The first categorical imperative, the universalisation of actions is known as the formula of the law of nature. Kant says ‘act as if the maxim of your action was to become through your will a universal law of nature’. In other words before you act, ask yourself whether you would like everyone in the same situation to act in the same way. If not, then what you are thinking of doing is wrong because it is against reason. An example of this that Kant used is promise-keeping. Sometimes we break promises because it is easier to break a promise than keep it. However, if you try to make a universal law of the maxim ‘I may always break my promises when it is for my benefit’, it does not work. This is because if everyone made false promises, the institution of promising would be pointless, a promise would be seen as worthless. Therefore this cannot be a moral imperative.
Secondly, is the treatment of people as ends, otherwise known as the formula of the end in itself. Kant said ‘to act that you treat humanity, both in your person and in the person of every other human being, never merely as a means, but always at the same time as an end’. If a person is an end-in-themself it means their inherent value doesn't depend on anything else - it doesn't depend on whether the person is enjoying their life, or making other people's lives better. We exist, so we have value - the fact that we are human has value in itself. This means that we shouldn’t use another human being to achieve a goal based on our personal desires. An example might be, if you were to befriend someone just because they are rich and you want their money. This is wrong because your reason behind becoming friends with them is to use them as a means to an end.
Finally, Kant uses his formula of a kingdom of ends. He said that we should all ‘act as if you were through your maxim a law-making member of a kingdom of ends’. Kant's kingdom of ends is ‘an ideal community in which all citizens are at once the authors and subjects of all laws’. In this community, the only possible laws are laws that could apply to all rational beings. This means that Kant wants us to ask ourselves before we act, whether the maxim of our action could be a law in a world where all humans are treated as an end, and never a means. He believed that each individual person is autonomous and moral judgements should not be based on any consideration of human flourishing or desires. For instance if you tell your friend that he should give to charity and he does so without thinking, then this would be wrong. However if you suggested it to your friend and he uses reason to decide that he will give to charity out of good will, then he has made his own moral judgement as an autonomous human being and this action is right.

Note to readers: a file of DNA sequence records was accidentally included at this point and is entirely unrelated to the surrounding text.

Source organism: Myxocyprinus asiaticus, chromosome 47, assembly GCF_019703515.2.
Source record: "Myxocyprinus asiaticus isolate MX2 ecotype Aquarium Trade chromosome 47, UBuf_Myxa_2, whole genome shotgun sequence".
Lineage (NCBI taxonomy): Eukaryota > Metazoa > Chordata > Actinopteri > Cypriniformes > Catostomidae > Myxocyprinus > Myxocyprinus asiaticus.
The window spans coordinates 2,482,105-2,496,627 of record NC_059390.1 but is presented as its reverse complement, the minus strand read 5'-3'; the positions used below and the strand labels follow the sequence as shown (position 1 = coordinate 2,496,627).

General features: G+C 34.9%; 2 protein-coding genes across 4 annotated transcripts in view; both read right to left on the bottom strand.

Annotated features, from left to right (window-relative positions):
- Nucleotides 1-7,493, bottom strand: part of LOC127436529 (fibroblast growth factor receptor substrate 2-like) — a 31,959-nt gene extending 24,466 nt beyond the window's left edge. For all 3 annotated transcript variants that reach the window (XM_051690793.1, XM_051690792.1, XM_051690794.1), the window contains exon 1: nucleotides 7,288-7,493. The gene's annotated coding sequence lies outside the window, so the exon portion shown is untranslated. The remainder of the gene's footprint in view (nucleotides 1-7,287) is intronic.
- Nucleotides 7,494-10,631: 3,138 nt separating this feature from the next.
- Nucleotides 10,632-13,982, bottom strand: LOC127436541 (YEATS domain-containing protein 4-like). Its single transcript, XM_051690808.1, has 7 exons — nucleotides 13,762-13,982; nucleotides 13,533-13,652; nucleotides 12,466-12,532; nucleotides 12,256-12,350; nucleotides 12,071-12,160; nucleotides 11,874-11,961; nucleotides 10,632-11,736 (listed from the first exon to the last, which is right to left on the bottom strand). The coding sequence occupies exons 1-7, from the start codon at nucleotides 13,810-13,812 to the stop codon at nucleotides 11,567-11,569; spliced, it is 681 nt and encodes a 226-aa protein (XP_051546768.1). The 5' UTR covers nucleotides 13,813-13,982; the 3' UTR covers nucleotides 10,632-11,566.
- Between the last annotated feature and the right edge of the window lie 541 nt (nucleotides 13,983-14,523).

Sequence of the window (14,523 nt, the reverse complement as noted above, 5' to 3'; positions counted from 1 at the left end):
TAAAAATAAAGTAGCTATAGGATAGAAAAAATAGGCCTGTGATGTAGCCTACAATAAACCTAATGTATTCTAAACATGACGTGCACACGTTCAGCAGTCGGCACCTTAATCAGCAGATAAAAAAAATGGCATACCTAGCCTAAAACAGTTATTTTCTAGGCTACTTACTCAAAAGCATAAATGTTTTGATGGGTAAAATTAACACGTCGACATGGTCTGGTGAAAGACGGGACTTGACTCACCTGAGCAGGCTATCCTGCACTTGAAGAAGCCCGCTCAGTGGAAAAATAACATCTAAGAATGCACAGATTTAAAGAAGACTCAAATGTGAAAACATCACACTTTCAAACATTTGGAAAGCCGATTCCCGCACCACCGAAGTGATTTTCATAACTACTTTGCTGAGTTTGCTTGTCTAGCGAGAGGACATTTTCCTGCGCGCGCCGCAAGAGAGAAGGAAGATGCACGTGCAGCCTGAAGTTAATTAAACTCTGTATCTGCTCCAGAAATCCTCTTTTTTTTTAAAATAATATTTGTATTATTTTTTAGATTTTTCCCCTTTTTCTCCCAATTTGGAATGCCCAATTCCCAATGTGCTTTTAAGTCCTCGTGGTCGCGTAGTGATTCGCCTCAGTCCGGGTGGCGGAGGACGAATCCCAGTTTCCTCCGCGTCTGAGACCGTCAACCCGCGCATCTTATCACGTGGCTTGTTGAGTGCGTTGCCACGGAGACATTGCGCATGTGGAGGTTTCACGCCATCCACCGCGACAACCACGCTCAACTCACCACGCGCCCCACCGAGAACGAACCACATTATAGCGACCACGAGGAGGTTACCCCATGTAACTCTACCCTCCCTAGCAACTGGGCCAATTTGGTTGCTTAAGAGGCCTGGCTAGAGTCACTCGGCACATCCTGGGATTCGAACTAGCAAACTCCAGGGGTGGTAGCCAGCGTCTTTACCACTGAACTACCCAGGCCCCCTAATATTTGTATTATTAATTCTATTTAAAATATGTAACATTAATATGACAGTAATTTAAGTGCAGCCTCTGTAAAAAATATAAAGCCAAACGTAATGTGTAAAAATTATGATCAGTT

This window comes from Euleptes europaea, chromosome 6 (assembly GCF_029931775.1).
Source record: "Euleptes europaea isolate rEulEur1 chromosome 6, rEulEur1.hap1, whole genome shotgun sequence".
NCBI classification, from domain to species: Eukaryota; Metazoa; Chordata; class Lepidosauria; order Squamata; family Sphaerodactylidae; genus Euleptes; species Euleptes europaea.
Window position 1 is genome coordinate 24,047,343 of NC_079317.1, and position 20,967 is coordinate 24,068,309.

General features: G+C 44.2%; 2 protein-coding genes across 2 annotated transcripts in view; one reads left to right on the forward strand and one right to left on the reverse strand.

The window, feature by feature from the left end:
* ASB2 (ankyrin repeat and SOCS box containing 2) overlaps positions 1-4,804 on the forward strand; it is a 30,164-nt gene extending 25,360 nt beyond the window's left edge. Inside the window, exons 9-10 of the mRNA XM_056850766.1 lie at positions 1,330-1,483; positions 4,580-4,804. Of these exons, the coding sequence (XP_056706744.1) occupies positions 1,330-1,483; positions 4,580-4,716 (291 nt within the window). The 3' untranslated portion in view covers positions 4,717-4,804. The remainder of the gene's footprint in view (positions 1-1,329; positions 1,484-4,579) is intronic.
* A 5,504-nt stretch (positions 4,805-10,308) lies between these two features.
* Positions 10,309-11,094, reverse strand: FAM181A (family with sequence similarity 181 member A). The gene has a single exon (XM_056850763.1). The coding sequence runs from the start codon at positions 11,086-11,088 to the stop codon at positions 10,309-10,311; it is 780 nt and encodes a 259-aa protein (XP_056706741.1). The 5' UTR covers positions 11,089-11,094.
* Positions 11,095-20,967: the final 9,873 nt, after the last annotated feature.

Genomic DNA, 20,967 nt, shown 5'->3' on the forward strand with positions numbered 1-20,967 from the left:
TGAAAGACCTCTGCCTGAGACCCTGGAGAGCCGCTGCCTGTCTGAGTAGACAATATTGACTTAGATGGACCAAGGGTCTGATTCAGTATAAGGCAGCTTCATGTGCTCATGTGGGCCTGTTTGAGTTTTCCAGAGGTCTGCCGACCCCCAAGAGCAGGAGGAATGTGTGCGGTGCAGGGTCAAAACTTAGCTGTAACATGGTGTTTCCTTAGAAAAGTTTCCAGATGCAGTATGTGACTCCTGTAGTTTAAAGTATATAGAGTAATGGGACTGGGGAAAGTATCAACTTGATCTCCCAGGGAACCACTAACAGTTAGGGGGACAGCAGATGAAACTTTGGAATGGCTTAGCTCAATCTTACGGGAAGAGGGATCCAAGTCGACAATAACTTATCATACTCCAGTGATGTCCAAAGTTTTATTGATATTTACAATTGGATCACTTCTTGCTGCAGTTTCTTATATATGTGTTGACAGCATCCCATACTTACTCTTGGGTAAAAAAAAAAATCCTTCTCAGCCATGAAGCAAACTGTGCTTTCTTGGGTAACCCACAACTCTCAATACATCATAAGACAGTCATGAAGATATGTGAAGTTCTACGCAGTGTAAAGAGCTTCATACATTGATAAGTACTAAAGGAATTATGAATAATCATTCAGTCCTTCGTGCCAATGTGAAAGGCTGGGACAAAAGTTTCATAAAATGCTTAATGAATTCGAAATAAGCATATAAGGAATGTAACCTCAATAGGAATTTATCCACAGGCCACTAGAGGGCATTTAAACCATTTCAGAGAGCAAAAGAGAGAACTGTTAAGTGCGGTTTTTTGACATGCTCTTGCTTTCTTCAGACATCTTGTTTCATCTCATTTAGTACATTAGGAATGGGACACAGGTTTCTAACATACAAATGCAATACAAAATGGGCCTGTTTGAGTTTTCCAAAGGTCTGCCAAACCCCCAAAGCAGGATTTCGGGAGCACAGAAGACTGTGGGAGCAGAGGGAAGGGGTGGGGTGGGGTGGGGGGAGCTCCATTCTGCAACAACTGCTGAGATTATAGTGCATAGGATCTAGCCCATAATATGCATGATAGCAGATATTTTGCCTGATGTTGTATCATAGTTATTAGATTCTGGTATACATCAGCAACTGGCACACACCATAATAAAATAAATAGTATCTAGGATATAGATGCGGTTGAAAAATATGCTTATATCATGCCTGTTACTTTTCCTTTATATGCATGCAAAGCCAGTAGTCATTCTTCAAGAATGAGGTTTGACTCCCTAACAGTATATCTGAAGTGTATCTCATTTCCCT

To conclude, there are three separated elements to Kant’s categorical imperative. These are known as the universal law of nature, the formula of the end in itself and a kingdom of ends. Together these elements help us to decide whether an action or decision about how we live is morally right or wrong. Kant proposes that reflecting on whether the action or decision can be universally applied; whether it treats each person involved as an end (and not a means to an end); and whether it treats every individual as an autonomous human being, allows us to make morally good and reasoned decisions.